E-bikes are a solid choice for personal mobility, particularly in cities where traveling by car is frustratingly slow. They’re also expensive. Naturally, some Democrats in Congress recently proposed an e-bike subsidy that would slash 30 percent, up to $1,500, off the cost of any e-bike for taxpayers making less than $150,000 per year. Unfortunately, we’re living in the year 2023, which means that proponents of the bill are getting dragged into yet another culture war. And this one involves the son of the former CEO of American Motors.
Insider has a good article on this, compiling a range of reactions to the e-bike bill from conservatives, including Utah Senator Mitt Romney, whose dad George served as chairman and president of American Motors Corporation from 1954 to 1962.
Romney takes issue with the government spending any dollars at all to make e-bikes cheaper, but he also doesn’t want to see federal funding go toward carving out space on our roadways for bicycles, because he thinks they’re dumb. Here’s what he had to say, as quoted by Insider:
“I’m not going to spend money on buying e-bikes for people like me who have bought them — they’re expensive,” he said. “Removing automobile lanes to put in bike lanes is, in my opinion, the height of stupidity, it means more cars backing up, creating more emissions.”
There are so many glaring logical issues within that short quote, it’s almost impressive. First, yes — e-bikes are expensive, which is why the bill was proposed. Second, I fully believe Mitt Romney could afford one, because five years ago he made $22 million.
Third, when you create more lanes for car traffic, what you get is more car traffic. This isn’t a theory — it’s the reality of induced demand, and there have been far too many examples of it globally for anyone involved in this conversation to feign ignorance about it. If anything, creating bike lanes encourages some drivers to ride a bike instead, which takes cars off the road, which reduces emissions.
Romney recommended that would-be bicyclists take mass transit instead. I’m sure they’d love to, if we didn’t live in a country where public transit options largely suck, if they exist at all.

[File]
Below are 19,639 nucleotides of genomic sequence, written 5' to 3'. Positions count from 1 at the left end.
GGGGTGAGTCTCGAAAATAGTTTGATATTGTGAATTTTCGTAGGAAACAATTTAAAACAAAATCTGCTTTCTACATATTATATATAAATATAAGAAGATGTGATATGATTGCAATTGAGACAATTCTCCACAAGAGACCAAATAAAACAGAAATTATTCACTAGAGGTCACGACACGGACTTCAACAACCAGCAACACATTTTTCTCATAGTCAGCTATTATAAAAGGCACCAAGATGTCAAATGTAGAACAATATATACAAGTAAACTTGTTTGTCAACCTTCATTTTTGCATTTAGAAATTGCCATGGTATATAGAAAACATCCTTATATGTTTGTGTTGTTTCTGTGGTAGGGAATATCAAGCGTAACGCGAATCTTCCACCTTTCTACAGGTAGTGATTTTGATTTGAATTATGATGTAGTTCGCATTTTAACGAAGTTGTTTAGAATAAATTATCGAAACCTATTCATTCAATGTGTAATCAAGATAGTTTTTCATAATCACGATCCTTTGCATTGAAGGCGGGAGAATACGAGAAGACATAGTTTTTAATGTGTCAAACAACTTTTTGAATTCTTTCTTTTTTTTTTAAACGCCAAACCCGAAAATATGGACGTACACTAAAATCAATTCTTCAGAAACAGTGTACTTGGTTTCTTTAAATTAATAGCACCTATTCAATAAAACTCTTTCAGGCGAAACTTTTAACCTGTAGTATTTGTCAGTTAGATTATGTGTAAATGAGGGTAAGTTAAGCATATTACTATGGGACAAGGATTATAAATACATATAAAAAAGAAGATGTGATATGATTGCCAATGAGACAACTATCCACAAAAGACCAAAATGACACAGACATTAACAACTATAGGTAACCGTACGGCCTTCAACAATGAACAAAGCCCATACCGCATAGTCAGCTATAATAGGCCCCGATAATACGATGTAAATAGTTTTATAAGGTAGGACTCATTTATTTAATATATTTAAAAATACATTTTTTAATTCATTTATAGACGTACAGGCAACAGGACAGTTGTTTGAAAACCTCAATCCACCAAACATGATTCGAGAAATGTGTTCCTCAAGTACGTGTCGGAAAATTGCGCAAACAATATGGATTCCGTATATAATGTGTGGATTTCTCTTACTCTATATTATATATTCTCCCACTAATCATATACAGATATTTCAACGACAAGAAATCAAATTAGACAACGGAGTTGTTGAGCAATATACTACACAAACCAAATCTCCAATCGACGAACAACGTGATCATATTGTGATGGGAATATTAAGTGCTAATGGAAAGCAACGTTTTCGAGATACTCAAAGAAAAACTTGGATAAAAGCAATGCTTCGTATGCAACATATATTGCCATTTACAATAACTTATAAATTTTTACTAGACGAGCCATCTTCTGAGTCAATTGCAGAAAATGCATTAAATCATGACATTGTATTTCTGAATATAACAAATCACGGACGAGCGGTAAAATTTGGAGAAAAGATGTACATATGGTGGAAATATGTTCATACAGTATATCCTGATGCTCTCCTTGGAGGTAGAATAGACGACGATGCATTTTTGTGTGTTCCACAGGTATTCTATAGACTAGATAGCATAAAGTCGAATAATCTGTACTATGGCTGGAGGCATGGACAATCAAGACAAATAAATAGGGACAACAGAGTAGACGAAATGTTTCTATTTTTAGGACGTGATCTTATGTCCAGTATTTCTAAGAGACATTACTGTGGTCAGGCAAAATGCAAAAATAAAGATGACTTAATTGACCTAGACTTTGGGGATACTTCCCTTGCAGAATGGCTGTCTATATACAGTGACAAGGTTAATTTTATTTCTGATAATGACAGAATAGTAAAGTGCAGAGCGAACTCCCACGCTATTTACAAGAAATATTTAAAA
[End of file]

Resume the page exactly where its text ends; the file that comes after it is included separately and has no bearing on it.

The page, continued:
I’d be remiss if I didn’t highlight another superb excerpt from Insider’s piece, courtesy of Tim Carney, a senior fellow at the conservative American Enterprise Institute:
“There is a widespread suspicion on the right today that liberals want to take away their way of life,” Carney told Insider. “This idea that the left knows there’s only one right way to live, it’s the way that we want to live and we’re going to force it on you. That is in the background of the mind of every conservative, and so when they hear more bike lanes, they think, ‘Okay, what is that code for?’”
It’s code for nothing. Really! People just want to be able to get where they need to go, honest. Cars are too expensive, and our elected officials care not at all to do anything about that. Gas is too expensive, but politicians on big oil’s payroll are actively sabotaging ways of making EVs more affordable. Trains are crashing and spewing toxic hell left and right.
I don’t own a bicycle myself, but I’m pretty sure cyclists don’t really care how anyone else travels. Though as long as we’re on the subject of “forcing a way of life” on other people, nobody living near a roadway trafficked by freight trucks asked their life expectancy to be cut short by pollution, and nobody with a uterus is begging for their constitutional right to interstate travel to be obstructed. For certain individuals, I’m sure that the mere suggestion of an American trading a Wrangler for a RadRunner is enough to rupture the very fabric of this country, much like the imaginary death of gas stoves. But maybe, just maybe, e-bike proponents and bike-lane supporters are just searching for a modest, relatively inexpensive way to get around.